Minister Craig Crawford, Noosa volunteer firefighter Ian Pike, Inspector Mark Saunders and Katarina Carroll announce the installation of defibrillators in all rural fire service vehicles in Queensland.
Minister Craig Crawford, Noosa volunteer firefighter Ian Pike, Inspector Mark Saunders and Katarina Carroll announce the installation of defibrillators in all rural fire service vehicles in Queensland. Tessa

Hearty boost for Rural Fire Services with new defibrillators

VOLUNTEER firefighters will be able to help heart-attack victims in an emergency much quicker with the addition of defibrillators on all rural and regional fire service vehicles.

Firefighters met with politicians at the Rural Fire Service Summit in Twin Waters this morning to announce the state-wide investment in Automated External Defibrillators in all new Rural Fire Service vehicles, beginning in July.

Noosa volunteer Ian Pike has been with the Queensland Fire and Emergency Services for 38 years, and said the defibrillators were a much-needed investment for those hard-to-reach communities.

"I have seen instances where we needed defibrillators on site first-hand,” he said.

"One of my friends actually passed away during training.”

The AEDs are a simplified machine that is extremely light and portable.

Staff and volunteers will receive training on the devices, but where needed in an emergency, a member of the public may also be allowed to use the defibrillator without any concern of public liability.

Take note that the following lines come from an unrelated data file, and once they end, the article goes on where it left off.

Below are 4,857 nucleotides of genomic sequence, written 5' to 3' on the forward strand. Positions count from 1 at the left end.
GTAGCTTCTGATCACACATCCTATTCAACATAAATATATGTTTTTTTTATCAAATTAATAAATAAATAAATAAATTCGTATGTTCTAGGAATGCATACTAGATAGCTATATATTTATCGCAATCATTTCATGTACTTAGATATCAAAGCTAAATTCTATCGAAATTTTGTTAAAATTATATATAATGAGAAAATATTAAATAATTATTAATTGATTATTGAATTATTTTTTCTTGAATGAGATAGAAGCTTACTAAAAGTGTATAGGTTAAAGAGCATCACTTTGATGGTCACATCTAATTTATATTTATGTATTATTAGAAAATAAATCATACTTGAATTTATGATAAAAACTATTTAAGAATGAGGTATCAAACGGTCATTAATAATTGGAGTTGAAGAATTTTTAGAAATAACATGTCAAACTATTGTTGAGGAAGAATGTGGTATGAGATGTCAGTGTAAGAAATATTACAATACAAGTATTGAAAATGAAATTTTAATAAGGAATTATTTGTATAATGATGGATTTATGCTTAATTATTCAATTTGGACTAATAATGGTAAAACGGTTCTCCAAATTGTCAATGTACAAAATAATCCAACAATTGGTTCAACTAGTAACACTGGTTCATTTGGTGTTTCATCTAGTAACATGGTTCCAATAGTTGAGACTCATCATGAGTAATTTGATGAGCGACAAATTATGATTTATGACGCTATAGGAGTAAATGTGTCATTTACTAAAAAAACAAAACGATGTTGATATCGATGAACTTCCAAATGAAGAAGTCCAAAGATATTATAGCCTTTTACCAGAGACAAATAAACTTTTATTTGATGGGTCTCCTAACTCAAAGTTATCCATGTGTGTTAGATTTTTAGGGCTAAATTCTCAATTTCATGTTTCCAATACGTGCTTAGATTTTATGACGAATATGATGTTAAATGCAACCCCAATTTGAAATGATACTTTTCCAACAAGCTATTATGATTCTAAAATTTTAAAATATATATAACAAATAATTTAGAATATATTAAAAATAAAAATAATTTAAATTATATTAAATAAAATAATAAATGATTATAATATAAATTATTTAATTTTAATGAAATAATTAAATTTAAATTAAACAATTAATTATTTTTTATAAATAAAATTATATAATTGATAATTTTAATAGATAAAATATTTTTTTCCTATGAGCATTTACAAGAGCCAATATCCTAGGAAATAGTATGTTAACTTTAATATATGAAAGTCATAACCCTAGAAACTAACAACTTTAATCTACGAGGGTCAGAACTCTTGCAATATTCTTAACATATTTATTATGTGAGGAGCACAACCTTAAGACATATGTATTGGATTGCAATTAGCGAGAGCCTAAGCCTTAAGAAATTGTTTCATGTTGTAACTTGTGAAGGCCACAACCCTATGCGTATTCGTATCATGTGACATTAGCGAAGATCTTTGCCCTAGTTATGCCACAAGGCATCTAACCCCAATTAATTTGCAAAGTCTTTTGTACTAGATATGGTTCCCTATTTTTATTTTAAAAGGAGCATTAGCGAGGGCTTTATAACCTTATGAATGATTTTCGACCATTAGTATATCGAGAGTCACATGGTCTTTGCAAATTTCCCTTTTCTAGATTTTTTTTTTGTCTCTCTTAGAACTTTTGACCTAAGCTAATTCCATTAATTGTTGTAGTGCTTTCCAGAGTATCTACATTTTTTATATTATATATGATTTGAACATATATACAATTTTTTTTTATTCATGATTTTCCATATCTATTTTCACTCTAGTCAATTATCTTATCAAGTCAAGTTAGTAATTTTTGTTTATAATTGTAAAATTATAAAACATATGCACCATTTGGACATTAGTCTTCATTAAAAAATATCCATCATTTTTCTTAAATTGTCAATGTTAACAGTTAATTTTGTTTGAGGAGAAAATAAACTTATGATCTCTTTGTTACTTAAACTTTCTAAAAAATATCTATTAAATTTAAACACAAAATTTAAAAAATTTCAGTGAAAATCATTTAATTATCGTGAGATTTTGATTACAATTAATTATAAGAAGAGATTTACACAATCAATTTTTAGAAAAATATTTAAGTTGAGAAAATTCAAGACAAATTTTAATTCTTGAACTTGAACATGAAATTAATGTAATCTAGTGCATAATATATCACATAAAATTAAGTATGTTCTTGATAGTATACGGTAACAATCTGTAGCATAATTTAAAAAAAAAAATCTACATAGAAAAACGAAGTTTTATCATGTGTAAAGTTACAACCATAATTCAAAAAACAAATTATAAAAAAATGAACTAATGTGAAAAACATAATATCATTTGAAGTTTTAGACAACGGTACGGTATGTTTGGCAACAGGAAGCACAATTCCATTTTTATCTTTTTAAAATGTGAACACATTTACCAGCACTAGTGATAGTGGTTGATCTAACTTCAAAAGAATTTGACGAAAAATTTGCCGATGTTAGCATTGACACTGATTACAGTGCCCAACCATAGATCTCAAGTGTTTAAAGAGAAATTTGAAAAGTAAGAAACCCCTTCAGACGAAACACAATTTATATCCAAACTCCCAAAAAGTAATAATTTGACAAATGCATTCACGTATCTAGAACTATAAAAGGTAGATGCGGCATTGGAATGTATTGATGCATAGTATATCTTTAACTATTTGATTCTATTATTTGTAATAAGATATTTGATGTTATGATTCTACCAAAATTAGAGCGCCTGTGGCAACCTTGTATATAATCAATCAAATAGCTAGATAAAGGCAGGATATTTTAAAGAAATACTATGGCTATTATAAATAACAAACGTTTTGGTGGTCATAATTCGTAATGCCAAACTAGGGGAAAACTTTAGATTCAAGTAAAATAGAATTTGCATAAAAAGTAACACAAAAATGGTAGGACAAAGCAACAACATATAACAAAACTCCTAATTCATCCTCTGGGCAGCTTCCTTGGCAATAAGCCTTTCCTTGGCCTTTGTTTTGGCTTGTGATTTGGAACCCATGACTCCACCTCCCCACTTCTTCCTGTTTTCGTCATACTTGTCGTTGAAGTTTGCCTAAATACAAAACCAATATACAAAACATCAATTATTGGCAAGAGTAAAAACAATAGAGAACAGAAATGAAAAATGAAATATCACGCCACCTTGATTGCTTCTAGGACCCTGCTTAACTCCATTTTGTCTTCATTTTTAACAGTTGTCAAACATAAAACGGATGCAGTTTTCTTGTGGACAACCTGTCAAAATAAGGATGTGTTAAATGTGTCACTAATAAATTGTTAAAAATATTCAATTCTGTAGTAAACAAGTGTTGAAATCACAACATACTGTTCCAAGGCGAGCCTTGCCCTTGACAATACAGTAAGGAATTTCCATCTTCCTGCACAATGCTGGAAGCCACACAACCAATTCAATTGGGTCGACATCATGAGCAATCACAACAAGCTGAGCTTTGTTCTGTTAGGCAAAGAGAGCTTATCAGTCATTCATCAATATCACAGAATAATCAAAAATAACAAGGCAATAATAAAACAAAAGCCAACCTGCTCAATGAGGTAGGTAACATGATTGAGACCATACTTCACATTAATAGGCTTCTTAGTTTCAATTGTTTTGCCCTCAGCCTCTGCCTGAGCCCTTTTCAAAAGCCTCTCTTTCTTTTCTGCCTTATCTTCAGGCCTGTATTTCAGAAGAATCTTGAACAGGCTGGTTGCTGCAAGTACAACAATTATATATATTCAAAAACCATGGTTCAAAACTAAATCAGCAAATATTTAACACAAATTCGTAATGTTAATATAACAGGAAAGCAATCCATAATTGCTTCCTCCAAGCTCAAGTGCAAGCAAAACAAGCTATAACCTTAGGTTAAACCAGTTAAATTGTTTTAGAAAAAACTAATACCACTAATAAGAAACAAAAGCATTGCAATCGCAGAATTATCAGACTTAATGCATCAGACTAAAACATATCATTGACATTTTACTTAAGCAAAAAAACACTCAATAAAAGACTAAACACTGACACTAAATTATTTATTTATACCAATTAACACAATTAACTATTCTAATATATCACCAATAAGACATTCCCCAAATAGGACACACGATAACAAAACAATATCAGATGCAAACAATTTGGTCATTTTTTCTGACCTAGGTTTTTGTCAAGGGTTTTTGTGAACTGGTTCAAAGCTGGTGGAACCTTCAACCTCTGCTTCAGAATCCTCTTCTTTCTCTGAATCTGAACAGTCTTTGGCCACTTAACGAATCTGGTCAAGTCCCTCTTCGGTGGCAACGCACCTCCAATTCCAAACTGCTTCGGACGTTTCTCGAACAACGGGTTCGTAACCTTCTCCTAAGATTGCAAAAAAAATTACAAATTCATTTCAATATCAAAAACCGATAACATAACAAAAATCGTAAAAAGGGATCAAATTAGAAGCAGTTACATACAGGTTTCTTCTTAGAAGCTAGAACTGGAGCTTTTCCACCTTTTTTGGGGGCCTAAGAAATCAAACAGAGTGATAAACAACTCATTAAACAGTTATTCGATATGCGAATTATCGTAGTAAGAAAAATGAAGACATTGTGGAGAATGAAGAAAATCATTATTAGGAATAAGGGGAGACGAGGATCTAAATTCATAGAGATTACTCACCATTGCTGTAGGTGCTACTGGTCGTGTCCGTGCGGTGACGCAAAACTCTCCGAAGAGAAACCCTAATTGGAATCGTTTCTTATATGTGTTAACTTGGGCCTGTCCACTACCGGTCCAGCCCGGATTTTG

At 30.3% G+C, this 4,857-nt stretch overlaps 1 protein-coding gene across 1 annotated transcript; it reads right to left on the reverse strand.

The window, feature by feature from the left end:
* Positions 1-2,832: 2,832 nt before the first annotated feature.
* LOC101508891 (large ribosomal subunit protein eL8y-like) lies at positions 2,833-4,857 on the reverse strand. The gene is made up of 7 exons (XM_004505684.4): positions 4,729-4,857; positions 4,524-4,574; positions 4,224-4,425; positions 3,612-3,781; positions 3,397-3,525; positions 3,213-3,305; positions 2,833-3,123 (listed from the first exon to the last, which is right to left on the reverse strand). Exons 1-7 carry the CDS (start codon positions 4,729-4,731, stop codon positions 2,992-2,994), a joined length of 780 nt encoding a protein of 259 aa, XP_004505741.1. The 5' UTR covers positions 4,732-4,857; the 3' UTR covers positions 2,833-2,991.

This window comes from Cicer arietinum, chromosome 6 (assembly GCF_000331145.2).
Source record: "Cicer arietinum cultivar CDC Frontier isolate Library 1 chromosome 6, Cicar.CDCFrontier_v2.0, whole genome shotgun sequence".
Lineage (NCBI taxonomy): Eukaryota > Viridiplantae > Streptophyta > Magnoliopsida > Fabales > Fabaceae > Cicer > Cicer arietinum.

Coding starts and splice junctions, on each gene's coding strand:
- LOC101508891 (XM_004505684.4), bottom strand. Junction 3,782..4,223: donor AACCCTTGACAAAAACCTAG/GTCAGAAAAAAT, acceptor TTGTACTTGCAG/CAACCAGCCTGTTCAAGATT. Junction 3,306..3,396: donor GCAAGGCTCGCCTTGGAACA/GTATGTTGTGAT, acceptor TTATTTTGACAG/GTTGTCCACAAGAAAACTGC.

Fire and Emergency Services Minister Craig Crawford said rural areas had been crying out for these machines, and the investment would help save lives.

"We all know in Queensland that we are a diverse state. There is a lot of distance sometimes between paramedics, our people and members of the public in times of need,” he said.

Mr Crawford is a former paramedic, who has used defibrillators "hundreds and hundreds” of times, and has seen first-hand how they save lives.

Also announced this morning was a plan to retro-fit existing Rural Fire Service vehicles with the defibrillators, to allow firefighters to operate at maximum capacity.

The initiative will see about 50 installations a year, at an estimated annual cost of $132,000.

Mr Crawford said the work the RFS did to cover the vast state was a life-saver.

"You cannot put a price on what the Rural Firefighter Service saves, and what they do,” he said.

Queensland Fire and Emergency Services commissioner Katarina Caroll said the 1450 brigades around Queensland would benefit from the asset.

"They will have the opportunity to opt in, and I am sure that all brigades will opt in,” she said.

"It is about the safety of the community, and this is one addition to that.”



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